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The state of drug prevention in the European Union – connecting to Families Gregor Burkhart - Porto – 19 November 2007, 10:00 – 11:30.

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Presentation on theme: "The state of drug prevention in the European Union – connecting to Families Gregor Burkhart - Porto – 19 November 2007, 10:00 – 11:30."— Presentation transcript:

1 The state of drug prevention in the European Union – connecting to Families Gregor Burkhart - Porto – 19 November 2007, 10:00 – 11:30

2 Gregor Burkhart - 2 The EMCDDA EU information collection centre on drugs and related problems Collection, analysis and distribution of......“objective, reliable and comparable” information Annual Report on the state of the drugs problem in the European Union, Turkey and Norway (in 25 languages) Specific reports on specific aspects Based in Lisbon - Portugal

3 Gregor Burkhart - 3 Outline Family involvement in school-based prevention Universal Family-based prevention Selective family-based prevention Deprived neighourhoods and ethnicity Indicated family-based prevention Family aspects in mass media campaigns

4 Gregor Burkhart - 4 Family involvement in school settings: Expert ratings Quantitative data (structured questionnaires)

5 Gregor Burkhart - 5 Events for parents in school-based prevention – SQ 25 Interventions seldom or not available Interventions sporadically found Interventions regularly available Interventions very common No Information No response

6 Gregor Burkhart - 6 n=187 2004 data 11 member states ST- 19 Mean n° sessions: 10 Median: 3 33% offer sessions at all (61 / 187)

7 Gregor Burkhart - 7 Universal family-based prevention in community settings expert ratings (structured questionnaires) and EDDRA

8 Gregor Burkhart - 8 Family or parents meetings and evenings Seldom or not availableSporadically found Regularly available Very commonNot known No response

9 Gregor Burkhart - 9 Trainings for family Seldom or not availableSporadically found Regularly available Very commonNot known No response

10 Gregor Burkhart - 10 Family to family peer approaches Seldom or not availableSporadically found Regularly available Very commonNot known No response

11 Gregor Burkhart - 11 Contents of family-based prevention programmes in EDDRA entries

12 Gregor Burkhart - 12 Universal prevention In pre-teenagers, family influence prevails over peer influence The role of the family in establishing norms and support for children is more relevant to prevention than imparting information on substances But information provision is very frequent in reality Increasing (DE, ES, IE, IT, UK) acknowledgment of difficulty to contact problem families UK: FRANK campaign has developed an action pack on how to reach the family Universal prevention offers tend to pre-select the well-off parents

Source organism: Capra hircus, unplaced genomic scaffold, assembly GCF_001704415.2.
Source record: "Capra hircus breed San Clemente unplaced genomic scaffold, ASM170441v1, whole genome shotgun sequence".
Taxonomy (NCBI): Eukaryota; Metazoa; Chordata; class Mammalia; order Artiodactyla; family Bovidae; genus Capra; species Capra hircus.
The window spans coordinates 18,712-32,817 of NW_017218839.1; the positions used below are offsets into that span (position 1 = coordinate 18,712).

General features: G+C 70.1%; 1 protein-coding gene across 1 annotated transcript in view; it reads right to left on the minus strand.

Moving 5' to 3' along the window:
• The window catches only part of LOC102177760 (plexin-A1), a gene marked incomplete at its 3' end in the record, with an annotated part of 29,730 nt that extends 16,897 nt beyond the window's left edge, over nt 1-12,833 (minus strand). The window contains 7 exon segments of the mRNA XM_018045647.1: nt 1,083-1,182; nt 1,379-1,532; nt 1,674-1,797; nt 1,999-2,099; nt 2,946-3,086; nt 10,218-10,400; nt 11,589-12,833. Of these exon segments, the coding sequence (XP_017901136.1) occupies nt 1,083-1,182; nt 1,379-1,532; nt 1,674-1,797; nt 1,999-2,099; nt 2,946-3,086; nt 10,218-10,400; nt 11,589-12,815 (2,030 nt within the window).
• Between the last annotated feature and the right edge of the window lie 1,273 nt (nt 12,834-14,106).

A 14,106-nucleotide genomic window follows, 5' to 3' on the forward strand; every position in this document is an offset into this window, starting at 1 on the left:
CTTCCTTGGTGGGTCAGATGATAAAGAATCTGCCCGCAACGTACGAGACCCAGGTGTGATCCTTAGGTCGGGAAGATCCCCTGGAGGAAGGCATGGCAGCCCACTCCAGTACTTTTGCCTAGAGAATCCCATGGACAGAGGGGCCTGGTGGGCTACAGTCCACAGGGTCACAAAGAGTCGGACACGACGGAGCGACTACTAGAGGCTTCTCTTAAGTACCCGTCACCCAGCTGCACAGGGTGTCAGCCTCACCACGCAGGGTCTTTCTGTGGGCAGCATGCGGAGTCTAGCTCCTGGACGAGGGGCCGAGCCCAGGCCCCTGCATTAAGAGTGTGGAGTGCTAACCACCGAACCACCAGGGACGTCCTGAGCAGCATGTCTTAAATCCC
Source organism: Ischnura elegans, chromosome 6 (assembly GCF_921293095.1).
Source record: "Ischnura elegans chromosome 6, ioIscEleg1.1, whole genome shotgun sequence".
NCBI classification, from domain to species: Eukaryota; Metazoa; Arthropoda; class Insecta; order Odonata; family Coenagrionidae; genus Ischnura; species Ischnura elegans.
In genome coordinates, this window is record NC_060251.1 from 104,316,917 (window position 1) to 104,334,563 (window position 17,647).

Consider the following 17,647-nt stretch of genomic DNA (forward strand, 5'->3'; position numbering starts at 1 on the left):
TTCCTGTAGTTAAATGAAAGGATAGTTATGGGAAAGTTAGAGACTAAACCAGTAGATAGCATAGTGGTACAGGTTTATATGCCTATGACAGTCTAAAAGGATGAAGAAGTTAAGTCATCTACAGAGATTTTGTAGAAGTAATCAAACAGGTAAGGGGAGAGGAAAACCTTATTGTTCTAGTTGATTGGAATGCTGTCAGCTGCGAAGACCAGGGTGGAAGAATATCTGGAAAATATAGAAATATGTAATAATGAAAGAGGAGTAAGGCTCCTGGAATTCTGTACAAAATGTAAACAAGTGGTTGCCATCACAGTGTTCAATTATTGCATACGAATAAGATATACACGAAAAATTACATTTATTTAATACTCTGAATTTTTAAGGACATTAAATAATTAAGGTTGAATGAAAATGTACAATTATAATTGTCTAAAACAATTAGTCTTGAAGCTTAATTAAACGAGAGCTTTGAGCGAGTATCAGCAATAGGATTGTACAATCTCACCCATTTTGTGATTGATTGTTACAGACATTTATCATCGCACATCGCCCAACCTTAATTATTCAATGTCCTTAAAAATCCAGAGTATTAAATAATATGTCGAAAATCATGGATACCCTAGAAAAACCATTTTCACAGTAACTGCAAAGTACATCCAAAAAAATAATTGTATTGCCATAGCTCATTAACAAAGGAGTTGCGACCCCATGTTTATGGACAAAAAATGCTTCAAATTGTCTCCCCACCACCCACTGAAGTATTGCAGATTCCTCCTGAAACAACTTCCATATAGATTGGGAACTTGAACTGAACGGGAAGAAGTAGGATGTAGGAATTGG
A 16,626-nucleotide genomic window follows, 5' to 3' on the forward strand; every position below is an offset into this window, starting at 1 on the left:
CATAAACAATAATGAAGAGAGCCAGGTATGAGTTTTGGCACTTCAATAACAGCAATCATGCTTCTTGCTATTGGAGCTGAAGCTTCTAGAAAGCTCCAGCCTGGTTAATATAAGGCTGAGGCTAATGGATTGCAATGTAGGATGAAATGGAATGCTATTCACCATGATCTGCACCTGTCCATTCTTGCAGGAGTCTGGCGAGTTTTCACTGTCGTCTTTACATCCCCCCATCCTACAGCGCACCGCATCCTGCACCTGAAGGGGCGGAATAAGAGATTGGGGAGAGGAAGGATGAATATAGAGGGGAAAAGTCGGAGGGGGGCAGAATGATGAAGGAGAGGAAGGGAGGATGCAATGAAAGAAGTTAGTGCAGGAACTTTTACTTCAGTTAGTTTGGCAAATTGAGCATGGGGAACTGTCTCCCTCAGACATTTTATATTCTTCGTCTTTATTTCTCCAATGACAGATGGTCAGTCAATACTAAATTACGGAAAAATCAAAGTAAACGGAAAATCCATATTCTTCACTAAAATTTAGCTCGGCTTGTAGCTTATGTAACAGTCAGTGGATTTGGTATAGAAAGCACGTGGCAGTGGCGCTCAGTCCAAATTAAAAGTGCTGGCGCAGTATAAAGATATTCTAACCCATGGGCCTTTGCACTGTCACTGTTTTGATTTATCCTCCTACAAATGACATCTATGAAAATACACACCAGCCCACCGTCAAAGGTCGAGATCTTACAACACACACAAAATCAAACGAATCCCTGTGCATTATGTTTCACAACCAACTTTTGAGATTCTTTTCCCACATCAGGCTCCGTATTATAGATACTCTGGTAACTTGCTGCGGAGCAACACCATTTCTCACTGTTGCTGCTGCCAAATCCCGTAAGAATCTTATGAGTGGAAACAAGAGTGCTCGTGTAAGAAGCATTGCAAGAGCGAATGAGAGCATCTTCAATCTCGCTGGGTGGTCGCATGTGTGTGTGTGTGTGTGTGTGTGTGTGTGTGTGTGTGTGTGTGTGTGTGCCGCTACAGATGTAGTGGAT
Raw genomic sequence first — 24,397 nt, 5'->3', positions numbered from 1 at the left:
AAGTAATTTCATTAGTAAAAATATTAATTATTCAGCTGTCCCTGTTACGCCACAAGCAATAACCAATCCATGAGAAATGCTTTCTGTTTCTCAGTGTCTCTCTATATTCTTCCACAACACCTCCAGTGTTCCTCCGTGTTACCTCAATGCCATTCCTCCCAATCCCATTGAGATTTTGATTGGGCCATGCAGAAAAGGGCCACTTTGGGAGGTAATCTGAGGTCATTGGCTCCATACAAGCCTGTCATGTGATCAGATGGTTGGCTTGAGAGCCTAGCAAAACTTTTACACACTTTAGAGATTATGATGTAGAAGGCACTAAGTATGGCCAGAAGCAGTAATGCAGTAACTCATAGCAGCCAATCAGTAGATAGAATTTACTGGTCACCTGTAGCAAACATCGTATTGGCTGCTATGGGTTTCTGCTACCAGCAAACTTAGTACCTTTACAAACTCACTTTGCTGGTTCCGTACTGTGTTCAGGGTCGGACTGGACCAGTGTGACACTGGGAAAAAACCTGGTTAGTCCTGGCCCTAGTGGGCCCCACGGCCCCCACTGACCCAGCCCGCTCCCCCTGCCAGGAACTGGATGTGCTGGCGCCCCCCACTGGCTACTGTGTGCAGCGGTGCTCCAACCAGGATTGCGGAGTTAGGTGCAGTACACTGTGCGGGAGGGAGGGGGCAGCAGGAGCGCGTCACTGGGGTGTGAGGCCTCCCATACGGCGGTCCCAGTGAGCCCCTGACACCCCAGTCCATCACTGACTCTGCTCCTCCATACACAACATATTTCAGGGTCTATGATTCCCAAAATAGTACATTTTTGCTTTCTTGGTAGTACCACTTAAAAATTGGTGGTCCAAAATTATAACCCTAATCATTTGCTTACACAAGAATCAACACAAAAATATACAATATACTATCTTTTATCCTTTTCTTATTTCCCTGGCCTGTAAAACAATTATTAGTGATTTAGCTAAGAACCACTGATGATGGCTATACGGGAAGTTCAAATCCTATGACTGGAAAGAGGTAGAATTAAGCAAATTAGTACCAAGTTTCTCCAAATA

13 Gregor Burkhart - 13 Selective prevention

14 Gregor Burkhart - 14 Selective prevention Filter I: social, demographic predictors (no prediction on individual risk) The prevention “filters”: intervention criteria Indicated prevention Filter II: expert-diagnosed risk factors: individual mental health or conduct problems; drug use not obligatory Universal prevention no filter “Filter“: drug use alone as predictor Early intervention

15 Gregor Burkhart - 15 Background for risk-factor approaches

16 Gregor Burkhart - 16 Universal family interventions versus targeted interventions for families at risk in drug prevention policies (not social policies) Importance in drug policies (%) Universal

17 Gregor Burkhart - 17 Universal family interventions versus targeted interventions for families at risk in drug prevention policies (not social policies) Importance of implemented interventions (%) Universal

18 Gregor Burkhart - 18 Substance abuse in family ! ! + + + + ! ! + + + + ++ + - - - - - - - + - Seldom or not availableSporadically found Regularly available Very commonNot known ? Priority in written drug policies ! Mentioned in written drug policies + Not explicitly mentioned in written drug policies - Importance at policy level - No response

19 Gregor Burkhart - 19 Socially disadvantaged parents (e.g. unemployed) ? ! ! + + + + + + + - - - - - - - - - - - - - - Seldom or not availableSporadically found Regularly available Very commonNot known ? Priority in written drug policies ! Mentioned in written drug policies + Not explicitly mentioned in written drug policies - Importance at policy level - No response

20 Gregor Burkhart - 20 Family conflict and neglect ? ! - + + - + + + ? - - - - - - - - - - + - - - Seldom or not availableSporadically found Regularly available Very commonNot known ? Priority in written drug policies ! Mentioned in written drug policies + Not explicitly mentioned in written drug policies - Importance at policy level - - No response

21 Gregor Burkhart - 21 Criminal justice problems in family ? ! - + + - ? + - ? - - - - - - - - - - - - + Seldom or not availableSporadically found Regularly available Very commonNot known ? Priority in written drug policies ! Mentioned in written drug policies + Not explicitly mentioned in written drug policies - Importance at policy level - - ! No response